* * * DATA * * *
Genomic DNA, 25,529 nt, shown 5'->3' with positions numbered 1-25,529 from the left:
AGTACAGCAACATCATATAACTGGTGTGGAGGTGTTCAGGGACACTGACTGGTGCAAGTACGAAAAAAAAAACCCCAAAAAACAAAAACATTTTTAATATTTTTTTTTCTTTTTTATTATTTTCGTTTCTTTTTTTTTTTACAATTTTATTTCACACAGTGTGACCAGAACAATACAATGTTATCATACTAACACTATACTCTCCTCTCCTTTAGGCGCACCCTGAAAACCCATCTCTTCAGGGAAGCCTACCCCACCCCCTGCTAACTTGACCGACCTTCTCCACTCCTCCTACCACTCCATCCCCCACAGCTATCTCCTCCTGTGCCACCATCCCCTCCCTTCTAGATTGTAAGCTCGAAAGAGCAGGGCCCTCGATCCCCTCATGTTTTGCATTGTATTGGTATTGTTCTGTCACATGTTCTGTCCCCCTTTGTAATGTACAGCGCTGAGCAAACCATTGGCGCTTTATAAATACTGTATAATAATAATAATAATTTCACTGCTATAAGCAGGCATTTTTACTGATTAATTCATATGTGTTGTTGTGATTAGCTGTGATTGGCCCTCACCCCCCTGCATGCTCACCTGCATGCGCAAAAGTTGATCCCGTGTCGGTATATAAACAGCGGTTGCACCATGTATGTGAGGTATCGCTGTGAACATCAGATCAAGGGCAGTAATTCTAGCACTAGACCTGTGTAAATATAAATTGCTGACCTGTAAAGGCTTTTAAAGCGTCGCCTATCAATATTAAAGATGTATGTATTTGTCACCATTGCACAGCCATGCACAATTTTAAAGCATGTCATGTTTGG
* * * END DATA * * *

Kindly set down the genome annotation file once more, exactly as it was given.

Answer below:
Genomic DNA, 25,529 nt, shown 5'->3' with positions numbered 1-25,529 from the left:
AGTACAGCAACATCATATAACTGGTGTGGAGGTGTTCAGGGACACTGACTGGTGCAAGTACGAAAAAAAAAACCCCAAAAAACAAAAACATTTTTAATATTTTTTTTTCTTTTTTATTATTTTCGTTTCTTTTTTTTTTTACAATTTTATTTCACACAGTGTGACCAGAACAATACAATGTTATCATACTAACACTATACTCTCCTCTCCTTTAGGCGCACCCTGAAAACCCATCTCTTCAGGGAAGCCTACCCCACCCCCTGCTAACTTGACCGACCTTCTCCACTCCTCCTACCACTCCATCCCCCACAGCTATCTCCTCCTGTGCCACCATCCCCTCCCTTCTAGATTGTAAGCTCGAAAGAGCAGGGCCCTCGATCCCCTCATGTTTTGCATTGTATTGGTATTGTTCTGTCACATGTTCTGTCCCCCTTTGTAATGTACAGCGCTGAGCAAACCATTGGCGCTTTATAAATACTGTATAATAATAATAATAATTTCACTGCTATAAGCAGGCATTTTTACTGATTAATTCATATGTGTTGTTGTGATTAGCTGTGATTGGCCCTCACCCCCCTGCATGCTCACCTGCATGCGCAAAAGTTGATCCCGTGTCGGTATATAAACAGCGGTTGCACCATGTATGTGAGGTATCGCTGTGAACATCAGATCAAGGGCAGTAATTCTAGCACTAGACCTGTGTAAATATAAATTGCTGACCTGTAAAGGCTTTTAAAGCGTCGCCTATCAATATTAAAGATGTATGTATTTGTCACCATTGCACAGCCATGCACAATTTTAAAGCATGTCATGTTTGG